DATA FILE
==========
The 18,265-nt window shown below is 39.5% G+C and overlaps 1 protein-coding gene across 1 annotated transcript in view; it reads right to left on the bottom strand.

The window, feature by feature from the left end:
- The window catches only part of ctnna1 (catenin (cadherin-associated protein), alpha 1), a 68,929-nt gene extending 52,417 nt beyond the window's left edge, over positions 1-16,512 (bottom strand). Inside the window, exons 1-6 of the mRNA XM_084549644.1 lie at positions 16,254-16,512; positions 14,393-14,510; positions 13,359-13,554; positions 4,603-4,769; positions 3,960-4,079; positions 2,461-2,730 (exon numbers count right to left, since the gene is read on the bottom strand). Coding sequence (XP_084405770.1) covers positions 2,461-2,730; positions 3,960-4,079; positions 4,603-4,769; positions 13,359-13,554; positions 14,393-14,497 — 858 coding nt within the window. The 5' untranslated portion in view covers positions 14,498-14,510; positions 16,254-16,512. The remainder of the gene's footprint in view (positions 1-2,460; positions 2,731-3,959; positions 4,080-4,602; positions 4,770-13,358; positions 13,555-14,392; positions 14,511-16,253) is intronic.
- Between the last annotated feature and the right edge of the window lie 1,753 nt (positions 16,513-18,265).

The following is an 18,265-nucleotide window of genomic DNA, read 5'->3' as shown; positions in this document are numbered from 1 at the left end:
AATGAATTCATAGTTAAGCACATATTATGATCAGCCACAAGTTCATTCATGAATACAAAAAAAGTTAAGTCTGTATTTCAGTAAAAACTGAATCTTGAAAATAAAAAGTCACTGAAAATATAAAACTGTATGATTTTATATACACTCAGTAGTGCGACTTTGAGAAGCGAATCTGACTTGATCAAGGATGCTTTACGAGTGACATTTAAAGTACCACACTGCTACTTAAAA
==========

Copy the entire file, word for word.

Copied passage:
The 18,265-nt window shown below is 39.5% G+C and overlaps 1 protein-coding gene across 1 annotated transcript in view; it reads right to left on the bottom strand.

The window, feature by feature from the left end:
- The window catches only part of ctnna1 (catenin (cadherin-associated protein), alpha 1), a 68,929-nt gene extending 52,417 nt beyond the window's left edge, over positions 1-16,512 (bottom strand). Inside the window, exons 1-6 of the mRNA XM_084549644.1 lie at positions 16,254-16,512; positions 14,393-14,510; positions 13,359-13,554; positions 4,603-4,769; positions 3,960-4,079; positions 2,461-2,730 (exon numbers count right to left, since the gene is read on the bottom strand). Coding sequence (XP_084405770.1) covers positions 2,461-2,730; positions 3,960-4,079; positions 4,603-4,769; positions 13,359-13,554; positions 14,393-14,497 — 858 coding nt within the window. The 5' untranslated portion in view covers positions 14,498-14,510; positions 16,254-16,512. The remainder of the gene's footprint in view (positions 1-2,460; positions 2,731-3,959; positions 4,080-4,602; positions 4,770-13,358; positions 13,555-14,392; positions 14,511-16,253) is intronic.
- Between the last annotated feature and the right edge of the window lie 1,753 nt (positions 16,513-18,265).

The following is an 18,265-nucleotide window of genomic DNA, read 5'->3' as shown; positions in this document are numbered from 1 at the left end:
AATGAATTCATAGTTAAGCACATATTATGATCAGCCACAAGTTCATTCATGAATACAAAAAAAGTTAAGTCTGTATTTCAGTAAAAACTGAATCTTGAAAATAAAAAGTCACTGAAAATATAAAACTGTATGATTTTATATACACTCAGTAGTGCGACTTTGAGAAGCGAATCTGACTTGATCAAGGATGCTTTACGAGTGACATTTAAAGTACCACACTGCTACTTAAAA